No-Fly Zones: Areas of Protection

ByABC News

May 10, 2001 -- Iraqi defenses have regularly engaged U.S. and British planes patrolling the southern and northern "no-fly zones" established at the end of the 1991 Gulf War.

The no-fly zones, which Baghdad does not recognize, were imposed after the war to protect Kurdish communities in the north and Shiite Muslims in the south from possible attacks by Iraqi government forces.

At times, targets outside the no-fly zones have been bombed, if the Pentagon believes radar systems there are threatening coalition aircraft and operations in the area.

Since December 1998, Iraqi President Saddam Hussein has been actively challenging those patrols — resulting in a number of incidents, and a few changes in how U.S. and allied military conducts operations there. President Clinton expanded the rules of what and when to bomb, giving U.S. pilots clearance to attack any part of Iraq's air defense system they feel could be a threat.

Previously, they were permitted to attack only those sites that had directly targeted them.

Under the rules issued in 1998, for example, a pilot whose aircraft is locked onto by one Iraqi radar site can fire at any radar or missile site in the area he believes could pose a threat.

The U.S. Air Force says there have been more than 700 separate incidents of Iraqi surface-to-air missile and anti-aircraft artillery fire directed against U.N. coalition aircraft since December 1998.

Iraqi planes have flown over the southern no-fly zone more than 150 times during the same period, according to the Air Force.

The northern no-fly-zone is located at 36 degrees latitude and was established April 7, 1991, six weeks after the end of the Gulf War. The southern no-fly-zone was established at 32 degrees latitude Aug. 27, 1992. NATO extended this zone to 33 degrees latitude when France and several other NATO countries stopped patrolling these zones.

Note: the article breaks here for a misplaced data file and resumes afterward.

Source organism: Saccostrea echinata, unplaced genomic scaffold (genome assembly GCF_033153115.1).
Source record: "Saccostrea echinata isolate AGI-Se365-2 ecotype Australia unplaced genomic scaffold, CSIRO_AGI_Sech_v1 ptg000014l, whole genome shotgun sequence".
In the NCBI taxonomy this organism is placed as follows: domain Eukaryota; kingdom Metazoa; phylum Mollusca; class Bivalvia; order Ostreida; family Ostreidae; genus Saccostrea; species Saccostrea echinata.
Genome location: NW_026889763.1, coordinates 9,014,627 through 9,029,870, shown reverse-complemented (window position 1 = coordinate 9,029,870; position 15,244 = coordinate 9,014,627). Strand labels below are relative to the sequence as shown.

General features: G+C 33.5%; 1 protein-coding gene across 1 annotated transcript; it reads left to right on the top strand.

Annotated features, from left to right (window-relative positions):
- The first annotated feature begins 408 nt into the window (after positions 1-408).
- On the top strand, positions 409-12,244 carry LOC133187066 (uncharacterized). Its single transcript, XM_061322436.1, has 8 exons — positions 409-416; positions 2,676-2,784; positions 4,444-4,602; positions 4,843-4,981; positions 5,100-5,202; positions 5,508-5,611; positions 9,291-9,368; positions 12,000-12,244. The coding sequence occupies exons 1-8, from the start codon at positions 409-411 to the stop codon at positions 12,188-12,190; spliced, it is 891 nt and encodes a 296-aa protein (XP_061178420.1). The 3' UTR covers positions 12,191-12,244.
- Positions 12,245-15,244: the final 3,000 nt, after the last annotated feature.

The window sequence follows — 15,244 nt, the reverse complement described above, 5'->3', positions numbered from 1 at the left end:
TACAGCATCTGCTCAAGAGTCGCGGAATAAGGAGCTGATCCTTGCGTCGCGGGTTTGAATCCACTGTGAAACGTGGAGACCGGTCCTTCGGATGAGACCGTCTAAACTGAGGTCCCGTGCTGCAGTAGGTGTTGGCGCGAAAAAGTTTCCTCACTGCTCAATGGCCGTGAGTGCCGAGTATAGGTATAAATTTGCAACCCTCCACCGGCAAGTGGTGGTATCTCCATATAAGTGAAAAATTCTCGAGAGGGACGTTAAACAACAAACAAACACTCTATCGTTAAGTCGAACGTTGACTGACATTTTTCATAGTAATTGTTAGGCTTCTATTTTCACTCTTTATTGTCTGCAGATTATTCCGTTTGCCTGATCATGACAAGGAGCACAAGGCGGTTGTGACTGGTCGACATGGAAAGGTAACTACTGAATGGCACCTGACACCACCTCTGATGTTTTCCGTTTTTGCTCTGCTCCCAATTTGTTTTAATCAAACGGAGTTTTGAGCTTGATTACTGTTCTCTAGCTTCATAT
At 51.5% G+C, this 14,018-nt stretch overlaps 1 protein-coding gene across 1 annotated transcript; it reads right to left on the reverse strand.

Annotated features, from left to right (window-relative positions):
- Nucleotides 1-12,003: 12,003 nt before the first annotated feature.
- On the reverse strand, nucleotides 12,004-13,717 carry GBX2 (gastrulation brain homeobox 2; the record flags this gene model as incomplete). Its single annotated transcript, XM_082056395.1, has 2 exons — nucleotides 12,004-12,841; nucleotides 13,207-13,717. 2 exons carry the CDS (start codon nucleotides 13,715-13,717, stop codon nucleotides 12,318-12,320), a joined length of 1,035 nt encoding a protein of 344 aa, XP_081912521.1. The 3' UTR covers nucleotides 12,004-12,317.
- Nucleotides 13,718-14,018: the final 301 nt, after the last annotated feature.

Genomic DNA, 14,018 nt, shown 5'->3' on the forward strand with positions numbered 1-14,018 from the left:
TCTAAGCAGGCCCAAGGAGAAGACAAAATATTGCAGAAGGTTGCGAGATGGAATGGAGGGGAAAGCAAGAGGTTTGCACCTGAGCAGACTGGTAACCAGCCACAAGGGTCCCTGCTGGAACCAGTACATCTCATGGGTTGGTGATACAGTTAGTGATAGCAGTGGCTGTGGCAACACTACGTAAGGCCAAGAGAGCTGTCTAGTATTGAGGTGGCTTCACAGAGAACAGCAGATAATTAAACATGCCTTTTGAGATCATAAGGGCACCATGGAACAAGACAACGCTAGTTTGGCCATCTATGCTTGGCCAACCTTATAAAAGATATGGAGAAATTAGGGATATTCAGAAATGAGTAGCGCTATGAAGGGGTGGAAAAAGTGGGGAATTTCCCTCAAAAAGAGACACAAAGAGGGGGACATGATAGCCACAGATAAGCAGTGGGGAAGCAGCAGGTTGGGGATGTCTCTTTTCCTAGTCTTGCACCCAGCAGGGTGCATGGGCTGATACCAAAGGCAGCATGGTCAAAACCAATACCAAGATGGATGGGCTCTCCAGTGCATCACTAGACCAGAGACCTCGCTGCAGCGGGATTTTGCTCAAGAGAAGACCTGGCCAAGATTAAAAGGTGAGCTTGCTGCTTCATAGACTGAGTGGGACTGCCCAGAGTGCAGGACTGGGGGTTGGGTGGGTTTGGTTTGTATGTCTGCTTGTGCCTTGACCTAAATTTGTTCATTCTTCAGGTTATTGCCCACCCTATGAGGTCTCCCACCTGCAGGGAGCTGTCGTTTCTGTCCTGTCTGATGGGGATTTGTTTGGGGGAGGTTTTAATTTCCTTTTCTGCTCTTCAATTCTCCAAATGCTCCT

Recent No-Fly Zone Incidents

U.S. and British aircraft have struck Iraqi targets several times this year:

May 1: Coalition aircraft dropped precision-guided ordnance on Iraqi air defenses after coming under anti-aircraft artillery fire from sites in the vicinity of Saddam Dam, according to the U.S. European Command.

April 19: Iraqi forces east of Mosul used radar to actively target coalition planes conducting routine operations there, according to the U.S. European Command. Those planes responded by dropping precision ordnance on Iraqi military targets.

Feb. 28: Iraqi forces fired anti-aircraft artillery from sites north of Mosul on U.S. and British aircraft on routine patrol of the no-fly zone. Coalition forces responded by bombing Iraqi air defense targets, according to the U.S. European Command.

Feb. 4: Iraqi forces fired anti-aircraft artillery on coalition airplanes from sites northeast of Mosul, according to the U.S. European Command. U.S. and British fighters responded with bombs.